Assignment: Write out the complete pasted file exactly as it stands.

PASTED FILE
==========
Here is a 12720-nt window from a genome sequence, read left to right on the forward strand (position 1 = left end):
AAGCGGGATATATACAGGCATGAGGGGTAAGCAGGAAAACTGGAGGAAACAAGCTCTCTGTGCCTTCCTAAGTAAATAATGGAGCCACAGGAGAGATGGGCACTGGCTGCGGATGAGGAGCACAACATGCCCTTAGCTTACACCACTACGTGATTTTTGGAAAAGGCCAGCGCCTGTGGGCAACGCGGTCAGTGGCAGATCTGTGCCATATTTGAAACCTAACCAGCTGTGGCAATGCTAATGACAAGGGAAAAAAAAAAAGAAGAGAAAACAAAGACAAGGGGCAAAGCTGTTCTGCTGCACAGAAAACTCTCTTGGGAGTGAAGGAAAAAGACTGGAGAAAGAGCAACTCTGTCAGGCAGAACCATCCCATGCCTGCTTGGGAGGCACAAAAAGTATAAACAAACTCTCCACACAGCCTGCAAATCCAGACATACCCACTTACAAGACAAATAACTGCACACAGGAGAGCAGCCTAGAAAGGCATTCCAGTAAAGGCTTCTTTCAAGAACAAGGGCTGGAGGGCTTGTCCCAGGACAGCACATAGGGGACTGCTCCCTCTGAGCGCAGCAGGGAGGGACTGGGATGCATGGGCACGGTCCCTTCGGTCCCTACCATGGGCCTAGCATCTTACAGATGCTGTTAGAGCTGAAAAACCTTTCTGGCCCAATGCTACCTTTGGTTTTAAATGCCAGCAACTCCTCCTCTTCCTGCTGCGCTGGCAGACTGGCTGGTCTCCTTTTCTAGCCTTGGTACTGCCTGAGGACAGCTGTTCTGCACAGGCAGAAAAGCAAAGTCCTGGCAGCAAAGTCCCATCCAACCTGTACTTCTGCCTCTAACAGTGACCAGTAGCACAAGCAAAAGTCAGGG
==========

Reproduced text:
Here is a 12720-nt window from a genome sequence, read left to right on the forward strand (position 1 = left end):
AAGCGGGATATATACAGGCATGAGGGGTAAGCAGGAAAACTGGAGGAAACAAGCTCTCTGTGCCTTCCTAAGTAAATAATGGAGCCACAGGAGAGATGGGCACTGGCTGCGGATGAGGAGCACAACATGCCCTTAGCTTACACCACTACGTGATTTTTGGAAAAGGCCAGCGCCTGTGGGCAACGCGGTCAGTGGCAGATCTGTGCCATATTTGAAACCTAACCAGCTGTGGCAATGCTAATGACAAGGGAAAAAAAAAAAGAAGAGAAAACAAAGACAAGGGGCAAAGCTGTTCTGCTGCACAGAAAACTCTCTTGGGAGTGAAGGAAAAAGACTGGAGAAAGAGCAACTCTGTCAGGCAGAACCATCCCATGCCTGCTTGGGAGGCACAAAAAGTATAAACAAACTCTCCACACAGCCTGCAAATCCAGACATACCCACTTACAAGACAAATAACTGCACACAGGAGAGCAGCCTAGAAAGGCATTCCAGTAAAGGCTTCTTTCAAGAACAAGGGCTGGAGGGCTTGTCCCAGGACAGCACATAGGGGACTGCTCCCTCTGAGCGCAGCAGGGAGGGACTGGGATGCATGGGCACGGTCCCTTCGGTCCCTACCATGGGCCTAGCATCTTACAGATGCTGTTAGAGCTGAAAAACCTTTCTGGCCCAATGCTACCTTTGGTTTTAAATGCCAGCAACTCCTCCTCTTCCTGCTGCGCTGGCAGACTGGCTGGTCTCCTTTTCTAGCCTTGGTACTGCCTGAGGACAGCTGTTCTGCACAGGCAGAAAAGCAAAGTCCTGGCAGCAAAGTCCCATCCAACCTGTACTTCTGCCTCTAACAGTGACCAGTAGCACAAGCAAAAGTCAGGG